The nuclear negotiations remain stalled as the US says North Korea missed a December 31 deadline to provide a full inventory of its nuclear activities and facilities.
 

North Korea says it provided a list in November.

 

US suspicion

 

The US also suspects North Korea of continuing with secret uranium enrichment and of nuclear proliferation to Syria.

 

"I will be discussing the fact that we are kind of running out of time"

Christopher Hill, US nuclear envoy

The US state department has played down the possibility of a breakthrough during the Singapore talks.


But South Korean media reports have suggested that Kim Kye Gwan, North Korea's negotiator, may hand over a document that addresses concerns about its alleged secret uranium enrichment programme and co-operation with Syria.

 

There are expectations that Kim would "bring an answer acceptable to the US" with him to Singapore, Yonhap news agency quoted a South Korean foreign ministry official as saying.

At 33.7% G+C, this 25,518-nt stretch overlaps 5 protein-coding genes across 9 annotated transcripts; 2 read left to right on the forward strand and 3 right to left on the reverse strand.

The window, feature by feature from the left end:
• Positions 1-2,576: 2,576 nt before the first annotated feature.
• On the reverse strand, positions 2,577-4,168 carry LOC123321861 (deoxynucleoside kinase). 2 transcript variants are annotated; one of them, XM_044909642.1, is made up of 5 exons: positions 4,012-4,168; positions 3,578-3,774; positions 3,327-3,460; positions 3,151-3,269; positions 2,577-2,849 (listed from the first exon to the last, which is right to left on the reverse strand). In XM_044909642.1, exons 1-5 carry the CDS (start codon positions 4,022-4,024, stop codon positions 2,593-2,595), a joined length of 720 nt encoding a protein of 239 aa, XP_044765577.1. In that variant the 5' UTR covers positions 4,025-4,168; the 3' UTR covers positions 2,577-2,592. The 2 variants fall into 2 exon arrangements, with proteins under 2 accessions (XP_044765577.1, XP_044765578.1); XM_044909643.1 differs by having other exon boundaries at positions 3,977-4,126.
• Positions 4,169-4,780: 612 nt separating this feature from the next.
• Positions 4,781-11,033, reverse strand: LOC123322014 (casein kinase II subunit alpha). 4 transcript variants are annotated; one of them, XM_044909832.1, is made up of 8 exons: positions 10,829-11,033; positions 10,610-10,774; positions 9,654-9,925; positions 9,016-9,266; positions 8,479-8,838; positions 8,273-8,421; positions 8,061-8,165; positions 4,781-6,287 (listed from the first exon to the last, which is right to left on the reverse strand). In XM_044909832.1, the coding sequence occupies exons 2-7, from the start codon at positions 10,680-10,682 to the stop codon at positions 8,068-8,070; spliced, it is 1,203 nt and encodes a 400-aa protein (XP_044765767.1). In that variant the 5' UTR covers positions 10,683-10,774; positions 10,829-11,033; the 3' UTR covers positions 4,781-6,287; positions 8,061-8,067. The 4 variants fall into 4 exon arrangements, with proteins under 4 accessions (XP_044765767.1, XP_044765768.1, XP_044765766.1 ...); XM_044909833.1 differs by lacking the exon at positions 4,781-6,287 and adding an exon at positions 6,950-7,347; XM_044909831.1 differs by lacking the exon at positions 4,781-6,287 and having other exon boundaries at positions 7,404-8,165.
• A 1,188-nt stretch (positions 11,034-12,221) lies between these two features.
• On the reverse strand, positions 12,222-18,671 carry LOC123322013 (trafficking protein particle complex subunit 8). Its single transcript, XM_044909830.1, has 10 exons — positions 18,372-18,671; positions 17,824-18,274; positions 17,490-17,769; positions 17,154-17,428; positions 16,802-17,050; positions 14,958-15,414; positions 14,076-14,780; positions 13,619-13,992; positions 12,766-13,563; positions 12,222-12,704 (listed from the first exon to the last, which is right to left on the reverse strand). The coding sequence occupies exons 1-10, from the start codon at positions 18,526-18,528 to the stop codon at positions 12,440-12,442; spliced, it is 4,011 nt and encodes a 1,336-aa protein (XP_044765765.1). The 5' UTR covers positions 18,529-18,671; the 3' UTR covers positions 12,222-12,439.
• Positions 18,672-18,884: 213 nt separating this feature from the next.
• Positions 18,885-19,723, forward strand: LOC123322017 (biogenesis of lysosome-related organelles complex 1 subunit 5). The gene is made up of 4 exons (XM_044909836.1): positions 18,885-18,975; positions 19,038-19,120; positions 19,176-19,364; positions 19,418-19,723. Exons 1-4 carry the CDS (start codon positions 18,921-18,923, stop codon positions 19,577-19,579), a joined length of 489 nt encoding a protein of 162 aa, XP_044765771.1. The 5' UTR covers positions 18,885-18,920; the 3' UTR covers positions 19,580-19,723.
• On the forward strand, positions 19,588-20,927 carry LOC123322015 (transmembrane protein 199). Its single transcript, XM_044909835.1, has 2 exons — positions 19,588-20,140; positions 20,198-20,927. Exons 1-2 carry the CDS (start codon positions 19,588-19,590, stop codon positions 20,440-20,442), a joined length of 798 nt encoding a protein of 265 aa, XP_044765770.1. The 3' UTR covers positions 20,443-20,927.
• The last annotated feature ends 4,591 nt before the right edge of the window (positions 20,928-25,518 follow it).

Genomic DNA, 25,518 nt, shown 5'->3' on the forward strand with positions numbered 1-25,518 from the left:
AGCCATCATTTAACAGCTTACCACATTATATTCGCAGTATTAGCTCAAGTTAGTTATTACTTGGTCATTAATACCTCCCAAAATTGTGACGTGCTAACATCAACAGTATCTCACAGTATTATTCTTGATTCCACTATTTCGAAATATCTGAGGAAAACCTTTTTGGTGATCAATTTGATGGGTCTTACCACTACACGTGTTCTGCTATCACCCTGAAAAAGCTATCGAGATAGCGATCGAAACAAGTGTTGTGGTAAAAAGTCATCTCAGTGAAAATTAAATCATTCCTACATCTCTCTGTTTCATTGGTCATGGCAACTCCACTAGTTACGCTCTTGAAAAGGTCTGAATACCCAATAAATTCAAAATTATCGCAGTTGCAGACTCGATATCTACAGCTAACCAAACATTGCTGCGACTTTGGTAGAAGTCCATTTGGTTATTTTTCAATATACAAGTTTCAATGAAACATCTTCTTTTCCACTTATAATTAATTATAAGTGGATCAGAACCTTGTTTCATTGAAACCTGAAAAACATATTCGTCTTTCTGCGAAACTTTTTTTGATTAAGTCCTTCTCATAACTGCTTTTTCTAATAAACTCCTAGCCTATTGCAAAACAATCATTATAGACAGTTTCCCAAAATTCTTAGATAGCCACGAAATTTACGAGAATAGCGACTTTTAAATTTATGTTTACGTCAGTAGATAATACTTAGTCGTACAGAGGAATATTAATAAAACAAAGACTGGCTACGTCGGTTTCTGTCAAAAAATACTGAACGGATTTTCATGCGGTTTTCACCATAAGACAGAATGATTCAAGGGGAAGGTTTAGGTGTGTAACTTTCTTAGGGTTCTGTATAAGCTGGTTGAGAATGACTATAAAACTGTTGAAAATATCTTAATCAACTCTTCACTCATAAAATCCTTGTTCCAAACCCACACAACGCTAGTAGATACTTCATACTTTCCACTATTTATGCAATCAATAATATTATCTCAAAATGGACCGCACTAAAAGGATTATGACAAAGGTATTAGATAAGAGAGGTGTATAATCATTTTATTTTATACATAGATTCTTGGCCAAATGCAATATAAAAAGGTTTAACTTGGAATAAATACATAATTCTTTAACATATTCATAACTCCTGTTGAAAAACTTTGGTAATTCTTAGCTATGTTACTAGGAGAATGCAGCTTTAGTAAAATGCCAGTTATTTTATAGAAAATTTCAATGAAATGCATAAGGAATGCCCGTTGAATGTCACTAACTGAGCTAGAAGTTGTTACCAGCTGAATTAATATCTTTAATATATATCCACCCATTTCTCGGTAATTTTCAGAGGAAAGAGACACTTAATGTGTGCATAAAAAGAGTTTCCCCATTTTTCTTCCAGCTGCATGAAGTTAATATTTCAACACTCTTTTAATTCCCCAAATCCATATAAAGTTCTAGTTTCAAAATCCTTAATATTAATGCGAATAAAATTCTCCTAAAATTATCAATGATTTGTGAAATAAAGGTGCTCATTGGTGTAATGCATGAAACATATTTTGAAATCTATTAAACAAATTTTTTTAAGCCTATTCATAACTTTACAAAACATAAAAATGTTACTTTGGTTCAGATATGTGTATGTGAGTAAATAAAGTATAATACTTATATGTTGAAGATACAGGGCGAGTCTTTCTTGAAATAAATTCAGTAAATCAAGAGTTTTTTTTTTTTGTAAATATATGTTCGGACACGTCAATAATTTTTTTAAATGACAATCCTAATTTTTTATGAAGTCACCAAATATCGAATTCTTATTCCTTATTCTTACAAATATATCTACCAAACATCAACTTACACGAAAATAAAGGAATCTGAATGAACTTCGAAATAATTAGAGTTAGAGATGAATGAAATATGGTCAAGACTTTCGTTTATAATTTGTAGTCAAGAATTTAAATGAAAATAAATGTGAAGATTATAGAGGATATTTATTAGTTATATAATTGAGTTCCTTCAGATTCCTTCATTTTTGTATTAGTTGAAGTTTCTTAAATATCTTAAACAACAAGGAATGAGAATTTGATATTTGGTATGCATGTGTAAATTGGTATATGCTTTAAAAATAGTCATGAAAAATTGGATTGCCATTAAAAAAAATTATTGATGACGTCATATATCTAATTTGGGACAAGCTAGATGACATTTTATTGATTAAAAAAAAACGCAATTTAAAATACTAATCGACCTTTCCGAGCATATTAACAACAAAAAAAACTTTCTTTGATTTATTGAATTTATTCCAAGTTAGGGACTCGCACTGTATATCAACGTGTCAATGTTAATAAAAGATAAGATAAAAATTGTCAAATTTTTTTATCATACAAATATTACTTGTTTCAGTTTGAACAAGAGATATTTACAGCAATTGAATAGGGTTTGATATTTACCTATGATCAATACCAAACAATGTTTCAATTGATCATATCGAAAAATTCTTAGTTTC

The present round of difficult talks comes at a time of heightened tension on the heavily armed Korean peninsula after the North's missile tests and threat to attack the South.

Lee Myung-Bak, South Korean president, supported the nuclear negotiations on Tuesday.

 

"I hope the talks will be a success, paving the way for the settlement of the North Korean nuclear problem," he said.

 

North Korea's state-controlled media, however, continued its attacks on the South Korean president, who has been taking a less conciliatory approach to the North than his predecessors.

 

'Confrontation and war'

 

 The Rodong Sinmun newspaper reported on Tuesday: "The manoeuvres by the Lee Myung-Bak clique to force the North to open, which are aimed at transforming our system and absorbing our republic into their so-called free democratic system, will bring nothing but confrontation and war."

 

From Singapore, Hill will go to Beijing, where he will meet the heads
of delegations of South Korea, Japan and China. He said he will also brief
the Russian ambassador to China.

North Korea began disabling its main nuclear facilities last year in exchange for aid and diplomatic concessions under an agreement with China, Japan, Russia, South Korea and the US under the six-party talks framework.